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Control Report from Jim Montague: Willing to bug

Jan. 25, 2023
Fresh details and innovations are out there. We just have to ask—and likely ask again

More than 40 years ago, I attended a college lecture by the editor of a big-time, mainstream magazine. I think it was Seventeen, and I remember she advised against covering any beat for more than two years. I didn’t know what she meant until I started attending and writing about heritage days or whatever other local festivals for several years in a row.

As you might guess, the prospect of covering more of the same for years into the future could be more than a little frightening. And later, it was beyond scary to realize that switching beats was no solution because most local events and issues are basically the same. I’m sure it’s the main reason most reporters are young and most editors are old.

Likewise, I once asked a veteran French teacher how he could stand going over the same material year after year? He said it was the students and their responses that were always different, and kept his curriculum new and interesting. Later, I interviewed a high school principal, who looked like he was in his mid-40s, but turned out to be in his late 70s. He too said it was the kids who kept him young. This is no doubt the same as holidays and other wonders that are best experienced by young eyes or at least as nearby parents or grandparents.

Consequently, when I’m faced with another year of covering Control’s mostly identical editorial topics, it’s very useful to recall these and many other predecessors. Granted, I’m researching and reporting on sustainability, edge computing, Industrial Internet of Things (IIoT), data analytics, cybersecurity and wireless yet again. However, I’m always reminded that most of the people I interview and their responses and innovations are new and different as these overall topics evolve.

I know I’m just a conduit for whatever readers want to know about what’s going on in their geographic backyards or professional communities. I merely enable the essential discussions and information exchange that needs to happen between my sources and their readers. Everyone wants to know whose bike got stolen, what their neighbor’s house sold for, how to setup a wireless network, or how to achieve and maintain cybersecurity. Their interest and collective focus is what keeps everything fresh.

So how can we breathe new life into old topics and other projects? Well, the first task is finding and talking to as many new sources as possible. Long-established experts have useful know-how, but it’s the newer players that have the hunger and incentive to innovate.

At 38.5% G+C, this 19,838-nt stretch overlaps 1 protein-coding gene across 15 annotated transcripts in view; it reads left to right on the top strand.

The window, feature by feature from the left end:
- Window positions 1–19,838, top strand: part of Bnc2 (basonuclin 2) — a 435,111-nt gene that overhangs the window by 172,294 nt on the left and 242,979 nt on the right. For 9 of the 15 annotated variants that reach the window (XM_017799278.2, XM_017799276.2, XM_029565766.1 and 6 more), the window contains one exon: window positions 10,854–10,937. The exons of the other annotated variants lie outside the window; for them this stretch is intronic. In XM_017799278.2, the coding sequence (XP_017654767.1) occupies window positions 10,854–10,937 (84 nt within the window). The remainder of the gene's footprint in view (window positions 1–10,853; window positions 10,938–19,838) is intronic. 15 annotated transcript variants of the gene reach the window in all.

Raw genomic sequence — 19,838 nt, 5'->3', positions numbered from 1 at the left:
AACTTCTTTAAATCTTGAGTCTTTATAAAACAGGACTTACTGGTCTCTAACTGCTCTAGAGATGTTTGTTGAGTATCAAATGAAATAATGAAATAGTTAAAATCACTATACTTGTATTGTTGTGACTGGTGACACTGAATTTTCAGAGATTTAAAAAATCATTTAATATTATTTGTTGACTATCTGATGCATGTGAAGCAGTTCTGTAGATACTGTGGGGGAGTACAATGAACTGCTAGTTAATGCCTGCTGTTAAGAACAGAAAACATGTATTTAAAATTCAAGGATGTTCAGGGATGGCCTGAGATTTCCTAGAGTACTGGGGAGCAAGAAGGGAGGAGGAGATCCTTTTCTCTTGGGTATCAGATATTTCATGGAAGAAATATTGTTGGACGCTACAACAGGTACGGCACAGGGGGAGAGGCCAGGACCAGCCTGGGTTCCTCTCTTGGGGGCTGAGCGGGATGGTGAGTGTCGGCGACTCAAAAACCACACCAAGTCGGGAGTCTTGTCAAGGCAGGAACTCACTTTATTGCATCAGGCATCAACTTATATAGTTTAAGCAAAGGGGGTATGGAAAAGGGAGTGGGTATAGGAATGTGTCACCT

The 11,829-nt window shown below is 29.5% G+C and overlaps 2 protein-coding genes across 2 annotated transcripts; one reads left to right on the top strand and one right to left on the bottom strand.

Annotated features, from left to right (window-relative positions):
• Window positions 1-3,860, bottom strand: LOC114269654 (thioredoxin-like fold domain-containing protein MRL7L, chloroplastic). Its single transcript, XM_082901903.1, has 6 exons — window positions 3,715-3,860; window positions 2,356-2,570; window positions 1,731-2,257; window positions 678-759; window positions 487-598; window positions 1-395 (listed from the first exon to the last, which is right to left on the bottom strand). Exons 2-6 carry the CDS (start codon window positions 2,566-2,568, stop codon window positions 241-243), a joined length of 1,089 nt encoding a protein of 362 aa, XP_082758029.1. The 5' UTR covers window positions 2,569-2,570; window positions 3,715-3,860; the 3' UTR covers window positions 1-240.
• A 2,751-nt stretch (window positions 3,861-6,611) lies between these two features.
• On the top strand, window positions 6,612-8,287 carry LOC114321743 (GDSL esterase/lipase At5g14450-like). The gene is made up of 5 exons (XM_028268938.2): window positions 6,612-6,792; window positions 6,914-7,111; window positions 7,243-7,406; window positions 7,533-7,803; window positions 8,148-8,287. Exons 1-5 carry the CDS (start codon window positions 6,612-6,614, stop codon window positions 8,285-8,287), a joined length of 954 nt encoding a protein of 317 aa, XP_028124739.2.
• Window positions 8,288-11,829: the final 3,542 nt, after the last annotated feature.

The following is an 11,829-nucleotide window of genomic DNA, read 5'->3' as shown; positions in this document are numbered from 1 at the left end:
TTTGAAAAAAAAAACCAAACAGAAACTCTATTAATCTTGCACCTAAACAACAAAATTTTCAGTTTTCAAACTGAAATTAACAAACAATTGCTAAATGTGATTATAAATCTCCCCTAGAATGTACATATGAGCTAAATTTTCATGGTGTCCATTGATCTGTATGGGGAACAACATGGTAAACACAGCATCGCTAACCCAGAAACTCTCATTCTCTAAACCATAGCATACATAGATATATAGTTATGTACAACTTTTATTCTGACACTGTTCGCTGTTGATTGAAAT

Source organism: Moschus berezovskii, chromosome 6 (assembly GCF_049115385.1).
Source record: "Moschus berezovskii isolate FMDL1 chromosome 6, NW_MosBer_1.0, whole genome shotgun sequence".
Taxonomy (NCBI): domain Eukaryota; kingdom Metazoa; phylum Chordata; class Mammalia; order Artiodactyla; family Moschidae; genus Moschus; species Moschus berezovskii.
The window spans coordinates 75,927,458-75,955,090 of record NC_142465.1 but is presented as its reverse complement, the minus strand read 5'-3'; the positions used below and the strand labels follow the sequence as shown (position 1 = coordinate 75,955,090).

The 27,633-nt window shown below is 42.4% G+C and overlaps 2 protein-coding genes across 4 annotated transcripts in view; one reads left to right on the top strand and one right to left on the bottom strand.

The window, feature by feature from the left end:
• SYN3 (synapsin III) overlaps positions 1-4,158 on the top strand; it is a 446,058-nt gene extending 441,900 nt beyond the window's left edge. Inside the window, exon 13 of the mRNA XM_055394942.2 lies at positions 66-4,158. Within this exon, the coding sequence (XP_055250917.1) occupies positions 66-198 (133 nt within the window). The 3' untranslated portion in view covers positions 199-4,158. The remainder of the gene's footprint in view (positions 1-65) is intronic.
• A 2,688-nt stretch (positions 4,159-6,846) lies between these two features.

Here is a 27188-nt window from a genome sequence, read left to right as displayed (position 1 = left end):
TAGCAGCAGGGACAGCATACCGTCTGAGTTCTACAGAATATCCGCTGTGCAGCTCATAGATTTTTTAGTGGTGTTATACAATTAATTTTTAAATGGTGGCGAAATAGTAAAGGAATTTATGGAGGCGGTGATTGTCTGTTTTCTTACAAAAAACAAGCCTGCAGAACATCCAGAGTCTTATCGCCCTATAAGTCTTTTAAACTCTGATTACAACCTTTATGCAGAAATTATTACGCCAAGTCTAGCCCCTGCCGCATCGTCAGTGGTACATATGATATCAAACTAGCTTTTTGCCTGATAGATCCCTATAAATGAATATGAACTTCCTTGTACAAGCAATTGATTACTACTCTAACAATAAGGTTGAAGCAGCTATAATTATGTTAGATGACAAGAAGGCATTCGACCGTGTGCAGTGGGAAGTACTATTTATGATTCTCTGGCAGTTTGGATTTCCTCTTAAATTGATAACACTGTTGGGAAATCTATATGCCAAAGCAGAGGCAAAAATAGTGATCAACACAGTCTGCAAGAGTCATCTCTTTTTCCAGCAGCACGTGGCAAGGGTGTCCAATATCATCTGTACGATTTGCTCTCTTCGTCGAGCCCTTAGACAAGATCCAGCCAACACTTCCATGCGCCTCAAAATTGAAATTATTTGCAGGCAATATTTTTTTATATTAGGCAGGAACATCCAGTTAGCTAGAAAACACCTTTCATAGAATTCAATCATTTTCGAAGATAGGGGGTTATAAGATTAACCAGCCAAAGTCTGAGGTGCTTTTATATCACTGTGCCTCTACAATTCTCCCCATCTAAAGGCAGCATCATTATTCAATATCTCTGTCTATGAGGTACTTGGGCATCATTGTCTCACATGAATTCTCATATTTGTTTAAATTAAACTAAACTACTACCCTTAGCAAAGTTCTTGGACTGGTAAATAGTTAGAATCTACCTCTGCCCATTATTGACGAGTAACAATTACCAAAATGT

Either way, it can be daunting to talk to new people. I remember having a terrible crisis of confidence before my first person-on-the-street interview in the about 1985 outside a supermarket in a small town. Who was I to pester anyone with silly questions? But the job had to get done, so I did it. Even after more than 10,000 interviews since then, I still get that guilty twinge about bugging people. However, as always, the job still has to get done.

The good news is, after the first dozen or more people refuse to be interviewed, their reluctance is more than made up for by the few individuals who are open, willing to talk, and almost always provide useful input. It never fails and it’s always a good investment. Whether we’re fishing or researching a topic, we just have to patient and cast a wide net.

Secondly, seeking useful details and serving as the information exchange for any community becomes routine over time, and can take on a ritual quality. Doing the dishes or other chores, or writing a police blotter, products section or magazine story may not be as fancy as the Japanese tea ceremony. However, I’ve been told that any activity can be a form of meditation.

The other good news is that seeking useful details eventually reveals deeper layers in topics we thought were familiar and pretty much exhausted. Just like a good interview, some unanticipated innovation or other surprise will show up when we least expect it. All that’s required is just a teaspoon of desire and bravery to go look for it.

About the Author

Jim Montague | Executive Editor

Jim Montague is executive editor of Control. 

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